While the cherries are still available by the case at the Farmer’s Market or in your own backyard, make a few bottles of cherry liqueur for yourself or as a gift. Cherry liqueur is sensational in trifle or over ice cream. And it’s easy to make at home.
What you’ll need:
4 cups of pitted Bing cherries or other sweet cherries
Pits from your cherry pitting
1 cup of organic sugar, plus 1 cup of water
3 vanilla beans, split (optional)
3 cups of vodka or bourbon
Makes 1 quart
Making the cherry syrup
Pit the cherries and reserve the pits and the juice from the pitting operation. Put the pits and juice in a sauce pan. Add 1 cup of water and 1 cup of sugar to the sauce pan and bring to a boil. Turn down the heat and simmer gently for 1 hour. Allow to cool. Strain the pits, reserving the juice.
Assemble the liqueur
In a wide mouth mason jar, add the 4 cups of pitted cherries and the split vanilla beans. Using a wooden spurtle, press down the cherries in the jar to release some of the juice. Pour 1 cup of cherry syrup over the fruit in the jar. Fill the jar with the alcohol, leaving a 1 inch head space. Cap tightly and allow to macerate for 4 weeks. The cherries will ferment in the jar, and the contents will expand so put it on a paper towel to catch any drips. Shake the jar whenever you think of it during the waiting time.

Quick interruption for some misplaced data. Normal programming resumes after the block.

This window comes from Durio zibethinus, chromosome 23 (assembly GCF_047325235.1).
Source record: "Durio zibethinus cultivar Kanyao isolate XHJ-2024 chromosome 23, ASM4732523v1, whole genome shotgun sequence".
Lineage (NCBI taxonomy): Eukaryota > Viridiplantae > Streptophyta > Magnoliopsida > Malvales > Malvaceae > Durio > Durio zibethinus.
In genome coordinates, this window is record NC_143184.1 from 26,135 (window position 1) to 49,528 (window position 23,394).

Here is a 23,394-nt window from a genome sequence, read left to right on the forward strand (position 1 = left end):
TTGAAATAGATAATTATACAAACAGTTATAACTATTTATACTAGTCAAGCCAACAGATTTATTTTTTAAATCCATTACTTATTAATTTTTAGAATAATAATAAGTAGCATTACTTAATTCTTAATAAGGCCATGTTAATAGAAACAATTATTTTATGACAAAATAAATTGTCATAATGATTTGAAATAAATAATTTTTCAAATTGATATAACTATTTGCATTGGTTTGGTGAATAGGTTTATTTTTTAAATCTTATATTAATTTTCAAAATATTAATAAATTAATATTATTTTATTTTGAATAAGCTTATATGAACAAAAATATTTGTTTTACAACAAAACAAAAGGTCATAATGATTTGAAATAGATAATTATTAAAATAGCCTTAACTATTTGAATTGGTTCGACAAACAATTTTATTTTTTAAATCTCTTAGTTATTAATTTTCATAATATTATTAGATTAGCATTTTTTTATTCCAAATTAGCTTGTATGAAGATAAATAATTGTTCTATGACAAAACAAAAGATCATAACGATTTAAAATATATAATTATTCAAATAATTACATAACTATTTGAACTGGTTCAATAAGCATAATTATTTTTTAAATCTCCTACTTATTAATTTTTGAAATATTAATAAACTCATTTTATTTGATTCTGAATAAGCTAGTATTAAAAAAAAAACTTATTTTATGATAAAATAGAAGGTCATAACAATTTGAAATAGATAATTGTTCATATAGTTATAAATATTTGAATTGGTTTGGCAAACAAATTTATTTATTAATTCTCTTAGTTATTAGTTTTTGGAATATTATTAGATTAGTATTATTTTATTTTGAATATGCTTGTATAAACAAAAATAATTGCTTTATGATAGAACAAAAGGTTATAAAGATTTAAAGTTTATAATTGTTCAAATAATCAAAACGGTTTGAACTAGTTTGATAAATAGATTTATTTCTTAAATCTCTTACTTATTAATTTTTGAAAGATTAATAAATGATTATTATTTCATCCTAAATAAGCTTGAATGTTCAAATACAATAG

After a month, taste the cherry liqueur to see if it’s rich enough. Leave it longer if you want more cherry flavour, up to 8 weeks.
Bottle the liqueur
When it’s ready, strain the liqueur, reserving the cherries. Bottle the liqueur in a fancy bottle. Cork tightly. Dip the cork in wax for a fancy giftable finish.
What to do with left over liqueur-infused cherries
The left over cherries can be used for amazing, adult only, cherry fool.
A fool is a dessert of smashed fruit and whipped cream, layered in a parfait glass – I love to use decorative jam jars. They are so pretty.
Did you have fun making cherry liqueur? Try making coffee liqueur, too.